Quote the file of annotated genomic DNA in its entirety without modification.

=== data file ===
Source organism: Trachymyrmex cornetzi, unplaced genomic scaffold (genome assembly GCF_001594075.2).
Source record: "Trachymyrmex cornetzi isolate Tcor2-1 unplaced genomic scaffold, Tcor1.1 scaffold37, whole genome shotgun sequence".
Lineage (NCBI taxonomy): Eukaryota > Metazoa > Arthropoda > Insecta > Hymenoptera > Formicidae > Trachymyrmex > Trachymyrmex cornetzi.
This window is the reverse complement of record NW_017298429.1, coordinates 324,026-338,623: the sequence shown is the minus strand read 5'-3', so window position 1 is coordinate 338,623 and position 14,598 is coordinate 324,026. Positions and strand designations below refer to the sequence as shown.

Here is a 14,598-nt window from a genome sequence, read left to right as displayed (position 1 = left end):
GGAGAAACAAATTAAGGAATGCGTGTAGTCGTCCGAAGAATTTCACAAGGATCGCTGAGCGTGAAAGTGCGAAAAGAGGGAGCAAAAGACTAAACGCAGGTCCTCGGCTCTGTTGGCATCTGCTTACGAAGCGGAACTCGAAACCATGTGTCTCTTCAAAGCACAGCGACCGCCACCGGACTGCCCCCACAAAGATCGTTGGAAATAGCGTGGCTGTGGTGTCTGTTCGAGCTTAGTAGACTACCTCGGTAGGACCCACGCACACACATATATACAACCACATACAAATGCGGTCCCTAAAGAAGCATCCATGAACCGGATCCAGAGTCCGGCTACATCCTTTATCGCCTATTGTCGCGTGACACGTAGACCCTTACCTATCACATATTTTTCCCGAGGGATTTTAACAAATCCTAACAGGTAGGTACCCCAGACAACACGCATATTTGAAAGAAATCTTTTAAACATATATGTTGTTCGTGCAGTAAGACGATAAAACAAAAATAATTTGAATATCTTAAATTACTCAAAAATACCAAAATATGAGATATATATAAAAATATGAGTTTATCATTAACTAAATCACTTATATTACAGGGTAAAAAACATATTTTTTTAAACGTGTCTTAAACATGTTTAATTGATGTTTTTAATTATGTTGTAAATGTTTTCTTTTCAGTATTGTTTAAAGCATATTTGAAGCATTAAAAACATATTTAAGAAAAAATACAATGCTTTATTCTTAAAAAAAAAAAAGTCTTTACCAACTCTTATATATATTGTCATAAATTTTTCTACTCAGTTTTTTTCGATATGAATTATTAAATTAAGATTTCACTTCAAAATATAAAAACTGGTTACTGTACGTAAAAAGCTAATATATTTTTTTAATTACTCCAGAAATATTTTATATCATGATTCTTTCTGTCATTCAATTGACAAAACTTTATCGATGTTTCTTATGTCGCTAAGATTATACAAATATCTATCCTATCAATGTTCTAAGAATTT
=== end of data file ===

Source organism: Trachymyrmex cornetzi, unplaced genomic scaffold (genome assembly GCF_001594075.2).
Source record: "Trachymyrmex cornetzi isolate Tcor2-1 unplaced genomic scaffold, Tcor1.1 scaffold37, whole genome shotgun sequence".
Lineage (NCBI taxonomy): Eukaryota > Metazoa > Arthropoda > Insecta > Hymenoptera > Formicidae > Trachymyrmex > Trachymyrmex cornetzi.
This window is the reverse complement of record NW_017298429.1, coordinates 324,026-338,623: the sequence shown is the minus strand read 5'-3', so window position 1 is coordinate 338,623 and position 14,598 is coordinate 324,026. Positions and strand designations below refer to the sequence as shown.

Here is a 14,598-nt window from a genome sequence, read left to right as displayed (position 1 = left end):
GGAGAAACAAATTAAGGAATGCGTGTAGTCGTCCGAAGAATTTCACAAGGATCGCTGAGCGTGAAAGTGCGAAAAGAGGGAGCAAAAGACTAAACGCAGGTCCTCGGCTCTGTTGGCATCTGCTTACGAAGCGGAACTCGAAACCATGTGTCTCTTCAAAGCACAGCGACCGCCACCGGACTGCCCCCACAAAGATCGTTGGAAATAGCGTGGCTGTGGTGTCTGTTCGAGCTTAGTAGACTACCTCGGTAGGACCCACGCACACACATATATACAACCACATACAAATGCGGTCCCTAAAGAAGCATCCATGAACCGGATCCAGAGTCCGGCTACATCCTTTATCGCCTATTGTCGCGTGACACGTAGACCCTTACCTATCACATATTTTTCCCGAGGGATTTTAACAAATCCTAACAGGTAGGTACCCCAGACAACACGCATATTTGAAAGAAATCTTTTAAACATATATGTTGTTCGTGCAGTAAGACGATAAAACAAAAATAATTTGAATATCTTAAATTACTCAAAAATACCAAAATATGAGATATATATAAAAATATGAGTTTATCATTAACTAAATCACTTATATTACAGGGTAAAAAACATATTTTTTTAAACGTGTCTTAAACATGTTTAATTGATGTTTTTAATTATGTTGTAAATGTTTTCTTTTCAGTATTGTTTAAAGCATATTTGAAGCATTAAAAACATATTTAAGAAAAAATACAATGCTTTATTCTTAAAAAAAAAAAAGTCTTTACCAACTCTTATATATATTGTCATAAATTTTTCTACTCAGTTTTTTTCGATATGAATTATTAAATTAAGATTTCACTTCAAAATATAAAAACTGGTTACTGTACGTAAAAAGCTAATATATTTTTTTAATTACTCCAGAAATATTTTATATCATGATTCTTTCTGTCATTCAATTGACAAAACTTTATCGATGTTTCTTATGTCGCTAAGATTATACAAATATCTATCCTATCAATGTTCTAAGAATTT